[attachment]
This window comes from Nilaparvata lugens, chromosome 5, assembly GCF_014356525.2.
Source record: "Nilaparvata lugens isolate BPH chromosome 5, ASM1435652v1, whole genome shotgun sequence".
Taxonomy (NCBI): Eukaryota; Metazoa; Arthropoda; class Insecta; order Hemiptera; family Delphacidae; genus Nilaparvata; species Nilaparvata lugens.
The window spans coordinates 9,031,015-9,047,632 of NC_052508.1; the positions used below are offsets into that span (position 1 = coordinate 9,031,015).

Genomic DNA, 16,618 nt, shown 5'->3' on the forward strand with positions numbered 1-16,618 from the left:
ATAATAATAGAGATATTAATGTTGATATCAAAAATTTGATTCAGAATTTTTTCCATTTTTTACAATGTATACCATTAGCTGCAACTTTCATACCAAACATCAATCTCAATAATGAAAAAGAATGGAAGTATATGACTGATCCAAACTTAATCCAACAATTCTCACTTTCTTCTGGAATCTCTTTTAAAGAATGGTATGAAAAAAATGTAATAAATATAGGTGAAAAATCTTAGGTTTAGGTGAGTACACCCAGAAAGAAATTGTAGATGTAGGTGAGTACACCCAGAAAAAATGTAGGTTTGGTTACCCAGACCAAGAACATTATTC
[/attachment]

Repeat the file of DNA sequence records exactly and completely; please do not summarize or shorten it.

This window comes from Nilaparvata lugens, chromosome 5, assembly GCF_014356525.2.
Source record: "Nilaparvata lugens isolate BPH chromosome 5, ASM1435652v1, whole genome shotgun sequence".
Taxonomy (NCBI): Eukaryota; Metazoa; Arthropoda; class Insecta; order Hemiptera; family Delphacidae; genus Nilaparvata; species Nilaparvata lugens.
The window spans coordinates 9,031,015-9,047,632 of NC_052508.1; the positions used below are offsets into that span (position 1 = coordinate 9,031,015).

Genomic DNA, 16,618 nt, shown 5'->3' on the forward strand with positions numbered 1-16,618 from the left:
ATAATAATAGAGATATTAATGTTGATATCAAAAATTTGATTCAGAATTTTTTCCATTTTTTACAATGTATACCATTAGCTGCAACTTTCATACCAAACATCAATCTCAATAATGAAAAAGAATGGAAGTATATGACTGATCCAAACTTAATCCAACAATTCTCACTTTCTTCTGGAATCTCTTTTAAAGAATGGTATGAAAAAAATGTAATAAATATAGGTGAAAAATCTTAGGTTTAGGTGAGTACACCCAGAAAGAAATTGTAGATGTAGGTGAGTACACCCAGAAAAAATGTAGGTTTGGTTACCCAGACCAAGAACATTATTC